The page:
Plasmodium falciparum, the organism that causes the most prevalent and most virulent cases of malaria in humans, poses a major health burden on the developing world, especially in the tropical regions of Sub-Saharan Africa, Southeast Asia, and Latin America. The burden of the disease is intensified by the fact that the parasite has developed widespread resistance to all current antimalarial therapies, such as chloroquine. This drug resistance underscores the need to develop novel therapeutics that target the parasite, but show low toxicity in the human host. Protein kinases, because of their integral roles in cell signaling networks, are considered to be attractive drug targets. Cyclin dependent kinases, or CDKs, and Mitogen-Activated Protein kinases, or MAPKs, are common to eukaryotes and regulate cellular processes of growth and proliferation. Plasmodium falciparum Protein Kinase 6, or PfPK6, is an atypical protein kinase that shows similarities to both MAPKs and CDKs. PfPK6 is expected to have an important role in the intraerythrocytic cell cycle progression and growth in the malaria organism, as it has been found to be essential in the parasite.

In order to better understand the function of PfPK6 within Plasmodium, we have identified serveral potential substrates and interactors of the kinase using co-immunoprecipitation with an HA epitope-tagged cell line of PfPK6, as well as phosphoproteomic analysis. These methods resulted identification of 15 novel protein interactors, with 4 being studied for further investigation, and 45 putative substrates after strict peptide filtering, five of which are used in this study. In order to verify putative substrates and interactors, both in vitro and in vivo methods were used. In vitro kinase assays using GST-PfPK6 with 5 recombinant substrates confirmed direct phosphorylation of two novel substrates: MAL7P1.38, a regulator of chromosome condensation, and PF10_0047, a putative RNA binding protein. After attempts to generate bacterial constructs of several putative interactors and a global failure of a usable amount of protein to express under IPTG induction conditions, an alternative form of expression using a cell free Transcription and Translation reaction (TNT) with Wheat Germ Extract was used to generate radiolabeled PF11_0154, PFF0625w, and PF11_0305. Pull down analysis using GST-PfPK6 showed the kinase's ability to "pull" the interactors out of solution, confirming the interactions defined by the initial epitope tagged Co-Immunoprecipitation. Additionally, for in vivo analysis, parasites were transfected with RFP- PFF_0695w, an uncharacterized Plasmodium protein, in order to cellular localization of this interactors. Immunofluorescence assays of transfected lines showed punctate forms of PFF_0695w in the host erythrocyte in the late trophozoite and schizont stages of the parasite development, suggesting this interactor is a previously undiscovered protein in the Plasmodium secretome. The research presented here is an initial step to defining the interactome of PfPK6.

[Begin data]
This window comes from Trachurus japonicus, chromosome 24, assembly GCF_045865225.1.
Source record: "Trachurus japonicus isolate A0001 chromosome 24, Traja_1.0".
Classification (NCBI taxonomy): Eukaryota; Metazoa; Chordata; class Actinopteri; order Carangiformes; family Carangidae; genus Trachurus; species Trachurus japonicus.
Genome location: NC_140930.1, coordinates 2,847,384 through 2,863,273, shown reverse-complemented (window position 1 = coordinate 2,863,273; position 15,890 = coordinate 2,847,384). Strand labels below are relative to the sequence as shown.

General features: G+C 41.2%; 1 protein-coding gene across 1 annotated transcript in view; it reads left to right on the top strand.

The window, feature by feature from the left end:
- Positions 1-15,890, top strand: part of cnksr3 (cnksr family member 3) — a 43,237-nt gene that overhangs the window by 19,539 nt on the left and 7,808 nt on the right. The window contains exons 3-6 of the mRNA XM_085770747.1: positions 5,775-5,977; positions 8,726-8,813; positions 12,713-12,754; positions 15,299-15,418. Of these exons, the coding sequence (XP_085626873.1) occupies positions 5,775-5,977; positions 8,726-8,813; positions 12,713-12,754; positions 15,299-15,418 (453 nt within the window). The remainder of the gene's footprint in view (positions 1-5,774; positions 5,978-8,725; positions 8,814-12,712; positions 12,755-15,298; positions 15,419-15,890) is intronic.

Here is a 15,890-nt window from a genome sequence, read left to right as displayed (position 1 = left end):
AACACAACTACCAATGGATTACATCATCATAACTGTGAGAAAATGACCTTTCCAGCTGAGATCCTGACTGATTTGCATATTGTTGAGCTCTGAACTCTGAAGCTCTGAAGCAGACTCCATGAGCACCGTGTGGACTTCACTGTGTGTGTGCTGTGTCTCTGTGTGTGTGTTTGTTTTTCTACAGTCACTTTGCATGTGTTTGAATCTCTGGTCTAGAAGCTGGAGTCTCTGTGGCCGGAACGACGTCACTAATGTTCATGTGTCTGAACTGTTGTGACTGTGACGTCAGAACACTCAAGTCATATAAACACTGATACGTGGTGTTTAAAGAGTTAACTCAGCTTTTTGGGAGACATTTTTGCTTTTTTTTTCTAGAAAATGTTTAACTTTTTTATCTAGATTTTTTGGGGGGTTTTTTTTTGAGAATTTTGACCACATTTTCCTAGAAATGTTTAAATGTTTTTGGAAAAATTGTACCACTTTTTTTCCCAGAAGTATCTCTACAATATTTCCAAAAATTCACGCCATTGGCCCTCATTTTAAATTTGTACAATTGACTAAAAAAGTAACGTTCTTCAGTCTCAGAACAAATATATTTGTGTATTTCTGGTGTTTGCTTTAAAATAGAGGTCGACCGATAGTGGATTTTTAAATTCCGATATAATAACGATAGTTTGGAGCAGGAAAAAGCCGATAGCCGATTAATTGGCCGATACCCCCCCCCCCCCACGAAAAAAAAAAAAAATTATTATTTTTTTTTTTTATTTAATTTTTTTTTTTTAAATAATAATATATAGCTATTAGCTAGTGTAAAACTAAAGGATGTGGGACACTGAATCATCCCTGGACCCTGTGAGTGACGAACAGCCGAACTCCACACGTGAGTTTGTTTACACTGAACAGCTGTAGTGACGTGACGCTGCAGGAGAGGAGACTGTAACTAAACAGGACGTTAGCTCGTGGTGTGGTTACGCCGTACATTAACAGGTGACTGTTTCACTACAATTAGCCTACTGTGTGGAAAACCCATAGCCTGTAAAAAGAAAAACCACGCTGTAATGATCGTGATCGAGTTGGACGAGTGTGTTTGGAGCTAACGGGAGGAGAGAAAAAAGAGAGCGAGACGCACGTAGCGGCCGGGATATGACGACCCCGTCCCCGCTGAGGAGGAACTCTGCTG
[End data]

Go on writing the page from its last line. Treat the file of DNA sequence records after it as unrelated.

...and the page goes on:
Thesis Completion




Thesis Chair/Advisor

Chakrabarti, Debopam


Bachelor of Science (B.S.)


College of Medicine


Burnett School of Biomedical Sciences

Degree Program

Biomedical Sciences


Orlando (Main) Campus



Access Status

Open Access

Length of Campus-only Access

5 years

Release Date

May 2021

Included in

Parasitology Commons